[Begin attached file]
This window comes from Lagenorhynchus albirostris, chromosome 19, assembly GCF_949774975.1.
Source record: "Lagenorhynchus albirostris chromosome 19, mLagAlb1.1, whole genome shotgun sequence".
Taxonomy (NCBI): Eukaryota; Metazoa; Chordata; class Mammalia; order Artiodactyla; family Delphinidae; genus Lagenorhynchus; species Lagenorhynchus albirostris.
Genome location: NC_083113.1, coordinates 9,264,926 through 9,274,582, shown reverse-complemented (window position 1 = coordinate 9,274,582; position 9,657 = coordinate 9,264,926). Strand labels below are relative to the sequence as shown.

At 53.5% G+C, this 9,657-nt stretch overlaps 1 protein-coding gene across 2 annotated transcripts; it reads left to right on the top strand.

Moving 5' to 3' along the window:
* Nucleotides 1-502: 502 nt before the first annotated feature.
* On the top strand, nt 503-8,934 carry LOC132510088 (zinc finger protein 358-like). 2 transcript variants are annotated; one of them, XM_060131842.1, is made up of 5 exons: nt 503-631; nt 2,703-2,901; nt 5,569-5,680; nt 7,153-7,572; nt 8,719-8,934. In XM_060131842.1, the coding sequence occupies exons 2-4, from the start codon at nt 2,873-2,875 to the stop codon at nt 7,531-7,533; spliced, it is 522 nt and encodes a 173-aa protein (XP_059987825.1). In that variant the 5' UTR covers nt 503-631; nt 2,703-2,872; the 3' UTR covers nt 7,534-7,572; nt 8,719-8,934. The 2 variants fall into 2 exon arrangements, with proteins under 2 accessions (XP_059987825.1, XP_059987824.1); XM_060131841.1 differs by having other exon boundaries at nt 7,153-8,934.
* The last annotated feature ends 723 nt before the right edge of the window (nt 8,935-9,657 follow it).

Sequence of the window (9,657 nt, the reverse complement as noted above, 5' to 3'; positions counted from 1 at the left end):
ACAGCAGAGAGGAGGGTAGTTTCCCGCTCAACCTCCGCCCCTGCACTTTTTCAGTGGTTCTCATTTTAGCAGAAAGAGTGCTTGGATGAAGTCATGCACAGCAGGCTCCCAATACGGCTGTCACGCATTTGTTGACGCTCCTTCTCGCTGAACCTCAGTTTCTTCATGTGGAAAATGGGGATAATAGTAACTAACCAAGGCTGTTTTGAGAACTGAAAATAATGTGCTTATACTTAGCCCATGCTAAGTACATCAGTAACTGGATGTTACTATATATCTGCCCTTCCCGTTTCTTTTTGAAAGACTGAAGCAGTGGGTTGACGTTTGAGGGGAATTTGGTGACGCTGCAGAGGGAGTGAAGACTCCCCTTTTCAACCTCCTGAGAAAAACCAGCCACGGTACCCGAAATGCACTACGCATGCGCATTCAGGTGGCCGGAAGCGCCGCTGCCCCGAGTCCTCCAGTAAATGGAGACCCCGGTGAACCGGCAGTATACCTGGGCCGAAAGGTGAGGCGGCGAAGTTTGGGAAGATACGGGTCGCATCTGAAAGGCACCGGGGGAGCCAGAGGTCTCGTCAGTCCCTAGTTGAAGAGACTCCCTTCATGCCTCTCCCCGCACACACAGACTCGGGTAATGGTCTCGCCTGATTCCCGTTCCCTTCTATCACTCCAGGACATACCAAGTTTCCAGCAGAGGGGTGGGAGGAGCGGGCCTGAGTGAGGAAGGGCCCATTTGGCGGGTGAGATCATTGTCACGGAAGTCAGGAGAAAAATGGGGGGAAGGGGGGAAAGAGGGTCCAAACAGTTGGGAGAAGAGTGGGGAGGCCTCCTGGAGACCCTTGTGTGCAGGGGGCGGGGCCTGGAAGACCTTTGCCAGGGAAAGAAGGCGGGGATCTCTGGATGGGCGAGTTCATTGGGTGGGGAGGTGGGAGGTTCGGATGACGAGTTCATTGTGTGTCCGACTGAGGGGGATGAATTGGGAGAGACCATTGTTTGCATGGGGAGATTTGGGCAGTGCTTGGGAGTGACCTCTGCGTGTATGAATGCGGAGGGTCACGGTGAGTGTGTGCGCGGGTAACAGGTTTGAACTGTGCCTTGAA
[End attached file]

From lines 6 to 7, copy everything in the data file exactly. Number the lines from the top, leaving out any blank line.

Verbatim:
Moving 5' to 3' along the window:
* Nucleotides 1-502: 502 nt before the first annotated feature.